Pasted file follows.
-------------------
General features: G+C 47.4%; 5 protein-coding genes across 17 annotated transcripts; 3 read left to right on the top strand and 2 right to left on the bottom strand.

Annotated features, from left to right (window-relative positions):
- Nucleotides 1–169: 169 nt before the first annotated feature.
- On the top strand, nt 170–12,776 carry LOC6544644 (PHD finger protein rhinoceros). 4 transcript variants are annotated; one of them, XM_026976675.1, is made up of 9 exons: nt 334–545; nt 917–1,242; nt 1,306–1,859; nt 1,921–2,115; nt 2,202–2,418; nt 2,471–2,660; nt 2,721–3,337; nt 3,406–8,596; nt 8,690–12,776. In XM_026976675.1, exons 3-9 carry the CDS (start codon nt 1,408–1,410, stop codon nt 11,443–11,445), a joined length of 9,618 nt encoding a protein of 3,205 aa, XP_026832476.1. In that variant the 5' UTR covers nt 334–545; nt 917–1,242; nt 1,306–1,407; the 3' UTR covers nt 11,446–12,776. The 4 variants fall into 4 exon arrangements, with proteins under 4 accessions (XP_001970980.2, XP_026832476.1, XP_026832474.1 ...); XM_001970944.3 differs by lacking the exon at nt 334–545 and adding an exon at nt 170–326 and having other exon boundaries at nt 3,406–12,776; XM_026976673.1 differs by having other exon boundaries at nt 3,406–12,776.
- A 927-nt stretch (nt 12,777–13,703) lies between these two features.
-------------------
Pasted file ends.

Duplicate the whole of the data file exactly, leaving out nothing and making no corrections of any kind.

General features: G+C 47.4%; 5 protein-coding genes across 17 annotated transcripts; 3 read left to right on the top strand and 2 right to left on the bottom strand.

Annotated features, from left to right (window-relative positions):
- Nucleotides 1–169: 169 nt before the first annotated feature.
- On the top strand, nt 170–12,776 carry LOC6544644 (PHD finger protein rhinoceros). 4 transcript variants are annotated; one of them, XM_026976675.1, is made up of 9 exons: nt 334–545; nt 917–1,242; nt 1,306–1,859; nt 1,921–2,115; nt 2,202–2,418; nt 2,471–2,660; nt 2,721–3,337; nt 3,406–8,596; nt 8,690–12,776. In XM_026976675.1, exons 3-9 carry the CDS (start codon nt 1,408–1,410, stop codon nt 11,443–11,445), a joined length of 9,618 nt encoding a protein of 3,205 aa, XP_026832476.1. In that variant the 5' UTR covers nt 334–545; nt 917–1,242; nt 1,306–1,407; the 3' UTR covers nt 11,446–12,776. The 4 variants fall into 4 exon arrangements, with proteins under 4 accessions (XP_001970980.2, XP_026832476.1, XP_026832474.1 ...); XM_001970944.3 differs by lacking the exon at nt 334–545 and adding an exon at nt 170–326 and having other exon boundaries at nt 3,406–12,776; XM_026976673.1 differs by having other exon boundaries at nt 3,406–12,776.
- A 927-nt stretch (nt 12,777–13,703) lies between these two features.